FCC chairman Tom Wheeler, in an editorial for Wired, has outlined in broad strokes his plans for the FCC's reclassification of high-speed Internet as a utility, with some notable provisos.
Wheeler's editorial is in line with reports from earlier this week, including the addition of mobile broadband access to the measures he plans on undertaking. Notably, Wheeler writes that "my proposal assures the rights of internet users to go where they want, when they want, and the rights of innovators to introduce new products without asking anyone's permission." Wheeler is also going to propose no limits on rates, tariffs, or "last-mile" unbundling, allowing the market to correct itself.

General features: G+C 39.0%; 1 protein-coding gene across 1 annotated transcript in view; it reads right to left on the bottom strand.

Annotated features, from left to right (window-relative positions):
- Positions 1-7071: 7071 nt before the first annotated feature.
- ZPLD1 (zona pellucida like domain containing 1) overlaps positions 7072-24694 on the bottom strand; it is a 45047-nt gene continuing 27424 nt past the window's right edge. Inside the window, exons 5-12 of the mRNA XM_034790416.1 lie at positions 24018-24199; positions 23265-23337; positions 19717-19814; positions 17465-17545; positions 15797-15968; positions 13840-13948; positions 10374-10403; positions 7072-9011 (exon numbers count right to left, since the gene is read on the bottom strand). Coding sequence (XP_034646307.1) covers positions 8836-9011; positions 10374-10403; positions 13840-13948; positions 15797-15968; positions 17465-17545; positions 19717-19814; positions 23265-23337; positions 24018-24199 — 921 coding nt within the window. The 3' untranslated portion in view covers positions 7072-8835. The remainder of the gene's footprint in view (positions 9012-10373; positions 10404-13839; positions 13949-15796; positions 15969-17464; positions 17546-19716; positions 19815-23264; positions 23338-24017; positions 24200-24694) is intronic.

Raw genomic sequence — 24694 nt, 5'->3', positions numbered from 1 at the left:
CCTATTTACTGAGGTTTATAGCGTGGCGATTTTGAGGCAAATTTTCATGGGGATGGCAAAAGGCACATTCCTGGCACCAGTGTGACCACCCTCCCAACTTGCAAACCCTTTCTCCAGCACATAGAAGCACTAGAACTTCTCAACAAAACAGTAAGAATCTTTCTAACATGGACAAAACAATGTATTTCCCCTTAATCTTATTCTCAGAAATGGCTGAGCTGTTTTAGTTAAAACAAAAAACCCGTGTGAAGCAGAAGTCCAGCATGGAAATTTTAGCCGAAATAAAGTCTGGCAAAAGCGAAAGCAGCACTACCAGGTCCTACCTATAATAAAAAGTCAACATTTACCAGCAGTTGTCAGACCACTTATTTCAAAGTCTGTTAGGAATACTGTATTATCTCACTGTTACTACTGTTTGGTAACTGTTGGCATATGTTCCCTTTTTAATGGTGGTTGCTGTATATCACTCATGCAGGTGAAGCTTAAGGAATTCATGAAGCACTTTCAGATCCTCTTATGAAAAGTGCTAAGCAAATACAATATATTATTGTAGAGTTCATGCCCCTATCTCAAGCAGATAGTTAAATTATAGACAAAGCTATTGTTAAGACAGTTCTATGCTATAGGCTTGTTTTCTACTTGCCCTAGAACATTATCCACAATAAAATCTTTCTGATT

"I am submitting to my colleagues the strongest open internet protections ever proposed by the FCC," writes Wheeler. "These enforceable, bright-line rules will ban paid prioritization, and the blocking and throttling of lawful content and services. I propose to fully apply -- for the first time ever -- those bright-line rules to mobile broadband. My proposal assures the rights of internet users to go where they want, when they want, and the rights of innovators to introduce new products without asking anyone's permission."
Wheeler outlines his experience in the startup world, and the failure of his company, NABU, due to his reliance on cable operators' closed networks. His chief rival, AOL, rose to become one of the '90s biggest success stories, with a business based on open phone networks. "The phone network's openness did not happen by accident," writes Wheeler of AOL's technological underpinning, "but by FCC rule."